All the while I worked in the studio, I played the Georgia O’Keeffe movie starring Joan Allen and Jeremy Irons.  I played it twice, I’m so moved by it. After that, I dialed up a BBC documentary on O’Keeffe on YouTube and listened intently as I worked. All the while, I felt a profound connection, as I recalled those splendorous days spent at Ghost Ranch and Taos. I cannot wait to return to those sacred places.

Thanks for reading.

Sensing the Splendor of Georgia O’Keeffe

April 18, 2018

canyon rock

Plein Air Watercolor of Canyon Rock, Ghost Ranch

Mountains are giant, restful, absorbent. You can heave your spirit into a mountain and the mountain will keep it, folded . . . the mountains are home.

Annie Dillard, Pilgrim at Tinker Creek

I sensed the mountains calling out to me last week, and blogged that I was going to respond. Two days after the blog, I was in Taos, New Mexico, for the first time. The Goji-Berry Farm outside Taos provided a wonderful place to stay.  The cabin available was built in the 1880’s and the English artist Dorothy Brett resided there. The cabin next door was the one occupied by Georgia O’Keeffe at one time.  I felt a genuine stirring deep within, realizing I was visiting this area ninety years after Georgia O’Keefee first arrived.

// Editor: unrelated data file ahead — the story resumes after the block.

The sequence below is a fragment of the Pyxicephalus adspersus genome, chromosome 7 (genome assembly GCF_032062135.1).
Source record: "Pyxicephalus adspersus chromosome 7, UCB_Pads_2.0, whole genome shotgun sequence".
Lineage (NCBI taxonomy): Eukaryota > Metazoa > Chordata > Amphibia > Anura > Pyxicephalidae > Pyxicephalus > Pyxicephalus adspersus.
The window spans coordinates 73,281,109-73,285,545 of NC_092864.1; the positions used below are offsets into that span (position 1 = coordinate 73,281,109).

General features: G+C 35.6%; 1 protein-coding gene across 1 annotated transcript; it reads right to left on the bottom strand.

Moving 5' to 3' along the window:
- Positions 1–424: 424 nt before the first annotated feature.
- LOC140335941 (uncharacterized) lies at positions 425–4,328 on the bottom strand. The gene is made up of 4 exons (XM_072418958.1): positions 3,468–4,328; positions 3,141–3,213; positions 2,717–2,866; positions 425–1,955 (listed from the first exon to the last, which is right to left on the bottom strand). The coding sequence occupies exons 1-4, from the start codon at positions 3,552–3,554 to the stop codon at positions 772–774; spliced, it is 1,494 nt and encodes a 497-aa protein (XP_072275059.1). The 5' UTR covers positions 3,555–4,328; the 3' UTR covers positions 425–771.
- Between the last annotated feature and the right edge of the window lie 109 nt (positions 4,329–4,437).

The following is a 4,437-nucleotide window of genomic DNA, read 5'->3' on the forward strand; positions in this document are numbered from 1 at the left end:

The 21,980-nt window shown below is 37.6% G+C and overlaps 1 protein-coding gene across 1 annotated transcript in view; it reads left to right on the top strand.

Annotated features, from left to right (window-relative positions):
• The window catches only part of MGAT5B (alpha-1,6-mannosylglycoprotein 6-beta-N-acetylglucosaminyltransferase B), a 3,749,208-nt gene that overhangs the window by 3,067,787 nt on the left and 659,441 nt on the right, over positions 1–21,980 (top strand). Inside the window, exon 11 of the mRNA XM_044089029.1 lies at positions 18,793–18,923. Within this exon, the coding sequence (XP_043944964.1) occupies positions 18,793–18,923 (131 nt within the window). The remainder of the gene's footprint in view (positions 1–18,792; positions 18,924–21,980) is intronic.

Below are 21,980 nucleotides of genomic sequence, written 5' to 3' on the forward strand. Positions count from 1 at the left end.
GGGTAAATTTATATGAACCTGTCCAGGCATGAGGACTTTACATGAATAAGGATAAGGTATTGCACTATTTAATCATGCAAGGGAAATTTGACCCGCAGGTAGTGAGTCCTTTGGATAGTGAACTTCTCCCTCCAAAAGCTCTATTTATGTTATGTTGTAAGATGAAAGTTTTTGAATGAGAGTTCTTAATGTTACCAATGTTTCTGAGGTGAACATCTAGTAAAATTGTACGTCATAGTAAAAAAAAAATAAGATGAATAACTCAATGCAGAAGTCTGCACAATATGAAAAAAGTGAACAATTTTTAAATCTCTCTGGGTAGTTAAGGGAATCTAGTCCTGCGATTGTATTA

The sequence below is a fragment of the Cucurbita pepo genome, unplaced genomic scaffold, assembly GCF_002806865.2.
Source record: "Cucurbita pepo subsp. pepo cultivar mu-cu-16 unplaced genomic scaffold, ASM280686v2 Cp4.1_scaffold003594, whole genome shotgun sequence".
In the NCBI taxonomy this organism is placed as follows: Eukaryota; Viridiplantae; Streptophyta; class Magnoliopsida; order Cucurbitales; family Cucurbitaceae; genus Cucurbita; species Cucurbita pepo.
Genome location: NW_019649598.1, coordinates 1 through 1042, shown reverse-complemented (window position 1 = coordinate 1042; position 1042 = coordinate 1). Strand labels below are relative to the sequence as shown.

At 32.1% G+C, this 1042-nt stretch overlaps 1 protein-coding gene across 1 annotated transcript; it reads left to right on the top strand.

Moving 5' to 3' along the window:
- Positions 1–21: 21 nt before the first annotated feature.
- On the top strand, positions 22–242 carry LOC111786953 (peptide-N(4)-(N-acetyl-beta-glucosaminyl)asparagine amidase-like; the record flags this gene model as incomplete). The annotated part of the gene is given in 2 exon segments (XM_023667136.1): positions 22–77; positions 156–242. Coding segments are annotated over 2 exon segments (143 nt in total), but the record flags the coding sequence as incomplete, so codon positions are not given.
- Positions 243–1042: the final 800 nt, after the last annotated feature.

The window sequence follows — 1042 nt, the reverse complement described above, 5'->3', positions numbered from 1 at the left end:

The watercolor above I painted en plein air at Ghost Ranch in Abiquiu, O’Keeffe’s residence wonderfully preserved. The hike up the ridge was a steep one, and the icy mountain winds made the thirty-nine-degree day feel worse than it actually was. I managed to find a spot behind a large bush that partially shielded me from the blasts, and worked on this 10 x 8″ watercolor for about forty-five minutes.

As I worked, I understood Georgia’s sentiment that she felt she had come home at last. There was an intimacy I felt as I gazed into the facades of the ring of mountains around Ghost Ranch, and the huge sky filled me with a depth of wonder I could never capture in words.

Thanks for reading.

I paint in order to discover.

I journal when I feel alone.

I blog to remind myself I am not alone.

An Artful, 3-day Weekend

January 15, 2016


I begin a painting with a series of mistakes. The painting comes out of the correction of mistakes by feeling.

Robert Motherwell

Good evening. I’m posting a new drawing from today, because the painting I have worked on the past three days is a disaster. I’m trying to find some measure of consolation from the Motherwell quote that he began paintings with a series of mistakes–that has not been my way, but it certainly is how this recent work is going. Maybe tomorrow I will find a way to correct it (and then post it!).

A three-day weekend greets me and the timing couldn’t be better. Winter weather may be settling into my area tomorrow. The logs are stacked, the fireplace is ready, and I’ll light the fire if the temperatures get back down to where they belong this time of year (above 60 degrees today, unbelievable).  The bottle of cabernet sauvignon has been opened and I’m ready to pour my first glass while watching a movie on Georgia O’Keeffe that I just acquired (Joan Allen, Jeremy Irons).

Thanks for reading. I hope I’ll have some decent art to post over the weekend. For what it’s worth, I did enjoy the tree drawing of this day.